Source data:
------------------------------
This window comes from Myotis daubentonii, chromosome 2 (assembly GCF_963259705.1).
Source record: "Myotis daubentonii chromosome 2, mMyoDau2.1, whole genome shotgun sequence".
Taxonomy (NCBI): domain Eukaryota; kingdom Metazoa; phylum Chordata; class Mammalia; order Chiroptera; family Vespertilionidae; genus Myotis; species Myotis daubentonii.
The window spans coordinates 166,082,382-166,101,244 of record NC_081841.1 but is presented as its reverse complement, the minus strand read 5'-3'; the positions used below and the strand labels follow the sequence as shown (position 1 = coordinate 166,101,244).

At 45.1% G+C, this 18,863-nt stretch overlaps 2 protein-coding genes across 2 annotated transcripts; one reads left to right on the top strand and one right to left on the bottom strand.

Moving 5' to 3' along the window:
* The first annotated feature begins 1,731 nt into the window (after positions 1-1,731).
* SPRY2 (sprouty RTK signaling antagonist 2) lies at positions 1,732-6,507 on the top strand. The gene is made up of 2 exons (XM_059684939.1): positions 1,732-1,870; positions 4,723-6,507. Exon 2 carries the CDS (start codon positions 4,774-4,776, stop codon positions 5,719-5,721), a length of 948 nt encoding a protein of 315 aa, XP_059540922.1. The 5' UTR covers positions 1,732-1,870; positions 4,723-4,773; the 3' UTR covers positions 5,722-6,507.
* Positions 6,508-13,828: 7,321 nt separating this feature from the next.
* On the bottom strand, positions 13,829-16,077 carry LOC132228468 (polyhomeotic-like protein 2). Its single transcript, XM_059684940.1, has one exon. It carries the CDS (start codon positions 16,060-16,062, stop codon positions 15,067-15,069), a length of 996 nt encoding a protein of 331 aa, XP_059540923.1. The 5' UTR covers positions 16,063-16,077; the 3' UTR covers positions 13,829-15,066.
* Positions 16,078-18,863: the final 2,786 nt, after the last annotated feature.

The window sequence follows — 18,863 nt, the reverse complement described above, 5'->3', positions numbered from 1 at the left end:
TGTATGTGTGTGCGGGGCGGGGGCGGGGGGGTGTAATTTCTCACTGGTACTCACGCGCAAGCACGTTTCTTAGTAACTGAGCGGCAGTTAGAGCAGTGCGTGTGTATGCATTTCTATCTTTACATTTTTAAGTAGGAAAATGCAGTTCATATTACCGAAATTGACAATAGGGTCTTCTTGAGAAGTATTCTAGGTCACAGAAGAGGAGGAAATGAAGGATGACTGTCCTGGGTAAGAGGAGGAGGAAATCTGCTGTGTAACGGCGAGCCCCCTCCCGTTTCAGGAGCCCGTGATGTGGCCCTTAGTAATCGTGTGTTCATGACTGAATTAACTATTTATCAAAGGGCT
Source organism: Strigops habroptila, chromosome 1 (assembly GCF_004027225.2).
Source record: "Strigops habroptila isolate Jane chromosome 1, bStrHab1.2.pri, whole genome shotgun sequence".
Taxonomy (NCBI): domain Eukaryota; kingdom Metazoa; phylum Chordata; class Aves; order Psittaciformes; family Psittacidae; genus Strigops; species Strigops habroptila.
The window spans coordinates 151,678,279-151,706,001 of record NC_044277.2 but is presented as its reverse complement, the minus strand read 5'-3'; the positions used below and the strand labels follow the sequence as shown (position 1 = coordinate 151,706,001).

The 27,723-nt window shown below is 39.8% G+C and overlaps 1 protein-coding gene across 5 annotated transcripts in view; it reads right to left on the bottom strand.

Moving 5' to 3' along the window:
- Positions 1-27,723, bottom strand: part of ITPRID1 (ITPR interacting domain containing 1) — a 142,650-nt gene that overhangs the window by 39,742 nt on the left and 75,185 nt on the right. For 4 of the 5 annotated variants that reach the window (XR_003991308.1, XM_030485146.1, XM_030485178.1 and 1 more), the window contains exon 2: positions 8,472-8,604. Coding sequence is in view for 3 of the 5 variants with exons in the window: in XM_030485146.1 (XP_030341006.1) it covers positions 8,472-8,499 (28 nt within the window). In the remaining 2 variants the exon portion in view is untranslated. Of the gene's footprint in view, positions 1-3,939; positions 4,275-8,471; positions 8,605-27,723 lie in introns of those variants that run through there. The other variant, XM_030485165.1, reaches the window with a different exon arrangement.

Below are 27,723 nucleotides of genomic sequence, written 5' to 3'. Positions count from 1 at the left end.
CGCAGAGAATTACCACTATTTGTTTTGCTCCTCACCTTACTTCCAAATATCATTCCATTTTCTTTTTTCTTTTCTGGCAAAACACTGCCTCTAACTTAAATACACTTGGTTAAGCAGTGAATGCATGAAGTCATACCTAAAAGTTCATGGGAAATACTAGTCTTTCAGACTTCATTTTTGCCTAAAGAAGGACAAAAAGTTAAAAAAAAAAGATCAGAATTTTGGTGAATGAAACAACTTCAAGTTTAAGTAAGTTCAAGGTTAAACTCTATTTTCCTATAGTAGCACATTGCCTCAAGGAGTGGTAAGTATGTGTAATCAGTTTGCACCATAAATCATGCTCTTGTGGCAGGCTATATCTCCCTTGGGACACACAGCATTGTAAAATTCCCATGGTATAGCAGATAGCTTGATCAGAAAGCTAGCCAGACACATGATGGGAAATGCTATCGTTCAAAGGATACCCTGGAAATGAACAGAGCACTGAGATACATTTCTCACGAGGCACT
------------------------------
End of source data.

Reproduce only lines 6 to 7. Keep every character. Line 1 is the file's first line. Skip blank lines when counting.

Moving 5' to 3' along the window:
* The first annotated feature begins 1,731 nt into the window (after positions 1-1,731).